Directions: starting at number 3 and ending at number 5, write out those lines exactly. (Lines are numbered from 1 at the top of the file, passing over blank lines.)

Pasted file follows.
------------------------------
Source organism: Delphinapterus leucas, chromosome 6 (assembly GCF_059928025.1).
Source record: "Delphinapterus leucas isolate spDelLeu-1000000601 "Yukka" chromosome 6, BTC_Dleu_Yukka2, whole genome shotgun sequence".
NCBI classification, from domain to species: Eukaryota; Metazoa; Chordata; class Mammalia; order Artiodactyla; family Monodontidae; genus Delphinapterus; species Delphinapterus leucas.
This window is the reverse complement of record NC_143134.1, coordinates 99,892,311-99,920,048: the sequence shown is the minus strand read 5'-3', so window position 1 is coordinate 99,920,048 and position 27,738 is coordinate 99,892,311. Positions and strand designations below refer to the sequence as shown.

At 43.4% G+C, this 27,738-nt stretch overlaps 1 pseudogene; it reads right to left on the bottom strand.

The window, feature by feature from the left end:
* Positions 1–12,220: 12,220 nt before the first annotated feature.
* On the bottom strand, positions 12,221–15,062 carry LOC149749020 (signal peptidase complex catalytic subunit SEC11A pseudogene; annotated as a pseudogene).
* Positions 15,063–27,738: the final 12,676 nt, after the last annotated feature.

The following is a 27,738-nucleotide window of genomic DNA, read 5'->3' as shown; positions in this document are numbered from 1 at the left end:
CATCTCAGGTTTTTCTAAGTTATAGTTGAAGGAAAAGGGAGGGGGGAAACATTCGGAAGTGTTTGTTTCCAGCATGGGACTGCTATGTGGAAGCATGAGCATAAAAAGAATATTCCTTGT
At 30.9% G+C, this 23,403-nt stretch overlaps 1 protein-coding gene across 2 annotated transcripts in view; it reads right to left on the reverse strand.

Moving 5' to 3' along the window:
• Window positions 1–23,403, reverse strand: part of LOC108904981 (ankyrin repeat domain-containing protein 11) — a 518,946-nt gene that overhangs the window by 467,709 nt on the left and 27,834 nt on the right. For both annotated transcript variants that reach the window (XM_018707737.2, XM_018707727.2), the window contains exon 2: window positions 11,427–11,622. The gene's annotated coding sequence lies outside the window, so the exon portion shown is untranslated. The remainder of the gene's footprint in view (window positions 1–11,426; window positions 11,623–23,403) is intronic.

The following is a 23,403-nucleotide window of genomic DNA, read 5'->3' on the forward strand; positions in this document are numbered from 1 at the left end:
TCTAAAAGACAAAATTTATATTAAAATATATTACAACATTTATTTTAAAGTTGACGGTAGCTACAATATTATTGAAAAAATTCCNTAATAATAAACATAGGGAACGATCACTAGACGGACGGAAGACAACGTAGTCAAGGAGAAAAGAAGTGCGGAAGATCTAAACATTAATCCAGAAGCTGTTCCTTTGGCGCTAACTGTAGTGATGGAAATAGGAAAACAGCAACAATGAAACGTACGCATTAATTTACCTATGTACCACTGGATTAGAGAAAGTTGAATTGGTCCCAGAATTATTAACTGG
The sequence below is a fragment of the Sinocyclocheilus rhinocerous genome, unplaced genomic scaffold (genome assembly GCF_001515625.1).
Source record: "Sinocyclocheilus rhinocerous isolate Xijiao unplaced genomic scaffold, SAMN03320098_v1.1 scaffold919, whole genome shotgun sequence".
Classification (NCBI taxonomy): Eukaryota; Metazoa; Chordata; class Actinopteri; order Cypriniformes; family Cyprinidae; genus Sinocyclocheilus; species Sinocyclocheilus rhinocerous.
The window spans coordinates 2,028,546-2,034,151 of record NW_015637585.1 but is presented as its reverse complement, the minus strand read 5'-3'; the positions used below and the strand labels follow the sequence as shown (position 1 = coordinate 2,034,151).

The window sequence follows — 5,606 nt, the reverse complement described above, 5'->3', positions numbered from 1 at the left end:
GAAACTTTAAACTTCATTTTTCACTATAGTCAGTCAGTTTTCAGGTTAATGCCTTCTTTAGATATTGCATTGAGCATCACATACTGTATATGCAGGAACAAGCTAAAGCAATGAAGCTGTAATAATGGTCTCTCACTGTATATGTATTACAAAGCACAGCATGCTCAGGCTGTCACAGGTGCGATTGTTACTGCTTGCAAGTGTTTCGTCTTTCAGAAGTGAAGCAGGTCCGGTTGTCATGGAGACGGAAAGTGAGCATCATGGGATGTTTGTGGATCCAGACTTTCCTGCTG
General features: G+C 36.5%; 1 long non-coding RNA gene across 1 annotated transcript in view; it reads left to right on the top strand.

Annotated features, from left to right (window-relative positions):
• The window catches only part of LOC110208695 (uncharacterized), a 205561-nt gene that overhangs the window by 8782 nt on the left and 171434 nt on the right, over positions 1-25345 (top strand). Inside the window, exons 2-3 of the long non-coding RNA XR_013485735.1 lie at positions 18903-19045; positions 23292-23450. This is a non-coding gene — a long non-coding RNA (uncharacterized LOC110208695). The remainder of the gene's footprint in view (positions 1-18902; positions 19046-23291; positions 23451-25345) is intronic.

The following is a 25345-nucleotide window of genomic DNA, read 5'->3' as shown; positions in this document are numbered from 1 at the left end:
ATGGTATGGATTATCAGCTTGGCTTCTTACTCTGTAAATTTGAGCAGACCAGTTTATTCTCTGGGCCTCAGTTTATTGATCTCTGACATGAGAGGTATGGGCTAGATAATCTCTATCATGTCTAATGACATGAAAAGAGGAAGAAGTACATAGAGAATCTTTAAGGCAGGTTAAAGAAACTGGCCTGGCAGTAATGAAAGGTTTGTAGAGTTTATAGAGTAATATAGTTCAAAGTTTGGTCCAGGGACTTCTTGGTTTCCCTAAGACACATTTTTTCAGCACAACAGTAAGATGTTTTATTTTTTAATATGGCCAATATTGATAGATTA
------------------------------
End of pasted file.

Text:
NCBI classification, from domain to species: Eukaryota; Metazoa; Chordata; class Mammalia; order Artiodactyla; family Monodontidae; genus Delphinapterus; species Delphinapterus leucas.
This window is the reverse complement of record NC_143134.1, coordinates 99,892,311-99,920,048: the sequence shown is the minus strand read 5'-3', so window position 1 is coordinate 99,920,048 and position 27,738 is coordinate 99,892,311. Positions and strand designations below refer to the sequence as shown.

At 43.4% G+C, this 27,738-nt stretch overlaps 1 pseudogene; it reads right to left on the bottom strand.